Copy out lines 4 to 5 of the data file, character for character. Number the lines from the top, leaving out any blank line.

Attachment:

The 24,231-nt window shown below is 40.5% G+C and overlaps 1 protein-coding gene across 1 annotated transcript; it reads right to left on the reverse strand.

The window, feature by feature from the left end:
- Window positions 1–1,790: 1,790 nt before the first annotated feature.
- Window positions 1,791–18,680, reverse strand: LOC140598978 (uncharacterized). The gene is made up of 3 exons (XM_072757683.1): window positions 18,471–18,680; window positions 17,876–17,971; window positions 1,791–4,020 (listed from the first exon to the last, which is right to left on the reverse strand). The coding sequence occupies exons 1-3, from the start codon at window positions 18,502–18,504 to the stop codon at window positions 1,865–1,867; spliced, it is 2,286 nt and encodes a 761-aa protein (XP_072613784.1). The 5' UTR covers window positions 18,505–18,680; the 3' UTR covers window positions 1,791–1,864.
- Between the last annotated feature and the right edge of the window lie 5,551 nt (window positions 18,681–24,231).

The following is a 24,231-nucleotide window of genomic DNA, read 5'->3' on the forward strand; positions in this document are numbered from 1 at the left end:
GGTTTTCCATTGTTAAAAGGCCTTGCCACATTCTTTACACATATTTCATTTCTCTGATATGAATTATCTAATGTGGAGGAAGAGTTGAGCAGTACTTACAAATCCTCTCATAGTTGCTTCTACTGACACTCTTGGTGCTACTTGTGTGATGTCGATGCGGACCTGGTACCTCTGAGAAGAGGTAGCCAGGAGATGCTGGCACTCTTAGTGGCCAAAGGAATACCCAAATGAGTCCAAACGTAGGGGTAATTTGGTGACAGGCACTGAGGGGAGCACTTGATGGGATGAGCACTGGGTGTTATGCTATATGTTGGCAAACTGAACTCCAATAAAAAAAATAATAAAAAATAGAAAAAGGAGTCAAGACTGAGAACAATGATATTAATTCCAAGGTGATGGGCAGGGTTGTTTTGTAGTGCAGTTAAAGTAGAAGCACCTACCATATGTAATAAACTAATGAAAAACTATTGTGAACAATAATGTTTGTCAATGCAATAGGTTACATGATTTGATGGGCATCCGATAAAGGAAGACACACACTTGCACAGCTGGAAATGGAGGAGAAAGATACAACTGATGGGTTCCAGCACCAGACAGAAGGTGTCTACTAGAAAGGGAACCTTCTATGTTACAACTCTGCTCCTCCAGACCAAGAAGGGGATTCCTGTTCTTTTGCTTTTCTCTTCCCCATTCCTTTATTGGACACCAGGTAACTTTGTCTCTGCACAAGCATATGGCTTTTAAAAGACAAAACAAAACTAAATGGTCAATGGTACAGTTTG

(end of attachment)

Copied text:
- Window positions 1,791–18,680, reverse strand: LOC140598978 (uncharacterized). The gene is made up of 3 exons (XM_072757683.1): window positions 18,471–18,680; window positions 17,876–17,971; window positions 1,791–4,020 (listed from the first exon to the last, which is right to left on the reverse strand). The coding sequence occupies exons 1-3, from the start codon at window positions 18,502–18,504 to the stop codon at window positions 1,865–1,867; spliced, it is 2,286 nt and encodes a 761-aa protein (XP_072613784.1). The 5' UTR covers window positions 18,505–18,680; the 3' UTR covers window positions 1,791–1,864.
- Between the last annotated feature and the right edge of the window lie 5,551 nt (window positions 18,681–24,231).